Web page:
Dark clouds, bright catch for anglers

When fishermen talk about technology these days, it’s usually about the latest sonar systems, video displays and/or spot-on GPS units.

On Friday at Pointe Fourchon and Port Fourchon Marina, an old standby — radar — helped put fish in the boat.

Dr. Brent Bankston, the newly crowned admiral of the July 4-6 Golden Meadow-Fourchon Tarpon Rodeo, and rodeo board President Chris Moran, studied the TV screen and smart phones for about a half-hour near sunrise before deciding that the black clouds hovering over Belle Pass weren’t as ominous as they looked.

“Let’s go. Whadda ya think about the rocks, the barges?” Moran asked his fishing crew.

The answer was three nodding heads: Both boats had enough live bait for a long day on the water and the barges off The Fourchon were the target.

“We’re going to jump around the (Belle Pass) jetty and see what it’s like, but I think we’re going to be able to get there.”

The biggest problem were ground swells, 3-4 footers left over from Tropical Storm Andrea’s brief stay in the northern Gulf of Mexico.

The first stop, the first shrimp hooked on and the first trout was in the ice chest 10 minutes outside the jetty.

“It’s been like this for a couple of weeks now,” Moran said. “If you can get decent conditions, the fish (trout and redfish, and the dreaded gafftopsaid catfish) are on the barges and up on the beach.”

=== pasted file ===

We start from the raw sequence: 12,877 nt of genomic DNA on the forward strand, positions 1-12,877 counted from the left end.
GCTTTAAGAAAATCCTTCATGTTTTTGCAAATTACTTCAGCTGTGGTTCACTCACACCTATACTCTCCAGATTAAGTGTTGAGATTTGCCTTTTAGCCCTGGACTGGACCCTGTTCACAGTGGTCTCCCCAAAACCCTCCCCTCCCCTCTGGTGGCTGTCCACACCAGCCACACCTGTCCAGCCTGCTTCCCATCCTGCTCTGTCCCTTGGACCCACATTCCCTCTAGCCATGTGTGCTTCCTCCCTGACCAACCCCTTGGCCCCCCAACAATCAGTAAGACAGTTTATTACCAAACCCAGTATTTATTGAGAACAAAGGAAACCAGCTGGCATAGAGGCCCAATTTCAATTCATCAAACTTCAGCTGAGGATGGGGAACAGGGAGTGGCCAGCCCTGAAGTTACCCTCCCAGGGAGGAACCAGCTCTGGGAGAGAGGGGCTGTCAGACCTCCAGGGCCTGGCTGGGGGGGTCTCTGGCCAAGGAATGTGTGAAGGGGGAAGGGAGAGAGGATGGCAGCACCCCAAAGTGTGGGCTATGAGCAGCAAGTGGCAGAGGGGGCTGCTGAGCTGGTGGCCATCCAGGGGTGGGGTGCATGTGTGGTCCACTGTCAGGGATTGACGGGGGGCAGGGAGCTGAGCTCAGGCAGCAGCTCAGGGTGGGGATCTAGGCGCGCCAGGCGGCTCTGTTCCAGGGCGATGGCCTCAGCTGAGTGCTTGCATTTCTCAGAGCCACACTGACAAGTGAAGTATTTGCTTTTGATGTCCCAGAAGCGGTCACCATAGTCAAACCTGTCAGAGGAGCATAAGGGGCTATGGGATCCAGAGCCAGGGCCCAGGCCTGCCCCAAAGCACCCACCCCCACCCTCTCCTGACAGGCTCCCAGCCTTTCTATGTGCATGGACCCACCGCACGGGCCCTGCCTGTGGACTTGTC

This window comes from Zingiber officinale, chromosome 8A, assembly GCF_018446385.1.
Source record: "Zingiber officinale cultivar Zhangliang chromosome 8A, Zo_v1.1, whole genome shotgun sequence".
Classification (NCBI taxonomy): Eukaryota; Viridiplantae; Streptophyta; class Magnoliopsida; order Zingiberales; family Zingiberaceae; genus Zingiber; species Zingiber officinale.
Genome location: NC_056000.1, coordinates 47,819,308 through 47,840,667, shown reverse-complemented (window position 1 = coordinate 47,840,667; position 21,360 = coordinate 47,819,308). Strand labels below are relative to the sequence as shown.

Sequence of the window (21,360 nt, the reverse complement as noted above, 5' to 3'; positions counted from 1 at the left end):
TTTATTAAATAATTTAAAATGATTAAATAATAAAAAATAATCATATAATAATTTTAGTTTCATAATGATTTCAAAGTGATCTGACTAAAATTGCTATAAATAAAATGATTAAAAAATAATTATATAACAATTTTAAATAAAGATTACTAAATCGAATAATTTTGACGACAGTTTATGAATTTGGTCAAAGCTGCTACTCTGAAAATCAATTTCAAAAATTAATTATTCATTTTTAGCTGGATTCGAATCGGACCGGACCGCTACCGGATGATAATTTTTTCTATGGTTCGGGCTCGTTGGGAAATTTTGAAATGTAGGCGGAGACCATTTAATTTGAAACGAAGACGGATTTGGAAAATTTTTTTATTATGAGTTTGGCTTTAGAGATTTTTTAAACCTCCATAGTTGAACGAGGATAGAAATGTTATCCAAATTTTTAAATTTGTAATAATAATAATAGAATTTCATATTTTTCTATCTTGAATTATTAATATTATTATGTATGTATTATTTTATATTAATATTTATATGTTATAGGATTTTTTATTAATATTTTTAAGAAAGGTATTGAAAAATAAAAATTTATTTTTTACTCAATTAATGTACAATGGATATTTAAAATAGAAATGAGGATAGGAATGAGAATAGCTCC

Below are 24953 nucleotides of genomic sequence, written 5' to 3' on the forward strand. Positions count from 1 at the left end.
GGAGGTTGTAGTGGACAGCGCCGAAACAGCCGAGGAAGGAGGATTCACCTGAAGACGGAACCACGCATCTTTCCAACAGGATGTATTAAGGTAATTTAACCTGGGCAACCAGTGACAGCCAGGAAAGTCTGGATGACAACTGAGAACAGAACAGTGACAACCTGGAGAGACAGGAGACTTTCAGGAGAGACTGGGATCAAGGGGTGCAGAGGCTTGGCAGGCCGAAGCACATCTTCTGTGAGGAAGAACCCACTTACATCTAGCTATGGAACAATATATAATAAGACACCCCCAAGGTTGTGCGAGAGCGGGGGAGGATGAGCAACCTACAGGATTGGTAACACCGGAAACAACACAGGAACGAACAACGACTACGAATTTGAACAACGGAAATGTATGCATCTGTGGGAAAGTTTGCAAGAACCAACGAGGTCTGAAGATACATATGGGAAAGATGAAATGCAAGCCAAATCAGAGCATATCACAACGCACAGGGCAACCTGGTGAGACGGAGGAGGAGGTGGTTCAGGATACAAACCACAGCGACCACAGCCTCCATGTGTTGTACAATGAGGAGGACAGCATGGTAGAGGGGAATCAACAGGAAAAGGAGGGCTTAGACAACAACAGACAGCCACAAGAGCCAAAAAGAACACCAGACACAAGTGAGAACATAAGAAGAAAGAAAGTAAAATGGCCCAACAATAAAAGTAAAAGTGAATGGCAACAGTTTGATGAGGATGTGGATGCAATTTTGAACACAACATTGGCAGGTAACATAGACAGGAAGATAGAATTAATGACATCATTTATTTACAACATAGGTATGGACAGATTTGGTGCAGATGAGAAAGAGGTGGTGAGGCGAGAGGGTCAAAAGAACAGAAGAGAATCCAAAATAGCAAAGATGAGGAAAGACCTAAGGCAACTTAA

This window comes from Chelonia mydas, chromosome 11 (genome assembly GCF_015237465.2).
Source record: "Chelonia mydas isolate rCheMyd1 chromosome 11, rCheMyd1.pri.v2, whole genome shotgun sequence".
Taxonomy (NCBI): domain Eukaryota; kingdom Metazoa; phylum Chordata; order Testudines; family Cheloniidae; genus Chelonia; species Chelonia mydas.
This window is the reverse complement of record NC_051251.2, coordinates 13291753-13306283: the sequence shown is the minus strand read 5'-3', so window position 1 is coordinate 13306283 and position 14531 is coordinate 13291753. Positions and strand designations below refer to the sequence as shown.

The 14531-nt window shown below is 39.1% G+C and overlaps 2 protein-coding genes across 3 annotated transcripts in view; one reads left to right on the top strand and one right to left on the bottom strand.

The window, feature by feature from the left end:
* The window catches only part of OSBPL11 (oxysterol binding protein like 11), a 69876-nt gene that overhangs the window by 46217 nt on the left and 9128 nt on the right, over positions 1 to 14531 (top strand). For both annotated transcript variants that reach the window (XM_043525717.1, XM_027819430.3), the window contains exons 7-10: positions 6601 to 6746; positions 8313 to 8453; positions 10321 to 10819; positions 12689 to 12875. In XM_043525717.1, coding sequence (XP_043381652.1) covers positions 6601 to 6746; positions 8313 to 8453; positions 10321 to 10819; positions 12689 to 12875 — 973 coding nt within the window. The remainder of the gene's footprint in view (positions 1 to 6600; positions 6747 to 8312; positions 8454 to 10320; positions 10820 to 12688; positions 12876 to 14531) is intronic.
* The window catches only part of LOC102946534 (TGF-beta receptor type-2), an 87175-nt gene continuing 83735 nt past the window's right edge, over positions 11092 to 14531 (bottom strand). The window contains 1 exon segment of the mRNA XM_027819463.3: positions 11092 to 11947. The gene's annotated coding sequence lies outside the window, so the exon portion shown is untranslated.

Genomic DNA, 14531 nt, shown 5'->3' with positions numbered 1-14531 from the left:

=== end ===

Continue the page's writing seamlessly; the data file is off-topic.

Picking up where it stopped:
The weather report for the coming week should produce those fish-catching conditions.


Mangrove snapper chaser Rudy Valenciano’s early June report is in and he said his crew has started the season with several 10-pound-plus mangroves, including the 10.9-pounder that made the Swollfest leaderboard.

“That same day, a mangrove I was bringing in that looked to be in the 12-pound range was bitten in half by a shark about 15 miles out. It could have been the first-place mangrove on the S.T.A.R.,” Valenciano said, adding that he chalked up a personal-best, 12.52-pound mangrove the day before the S.T.A.R. began.

Louisiana wins again

Led by Ryan Lavigne’s fifth-place overall finish, and David Cavell and Jamie Laiche taking the next two spots, the Louisiana Team dominated the B.A.S.S. Federation’s Central Division with a near 302-pound total. Team Texas was second.

The tournament is designed to get the top angler from each of eight states to move on to the Federation Nationals.

Lavigne earned Louisiana’s spot.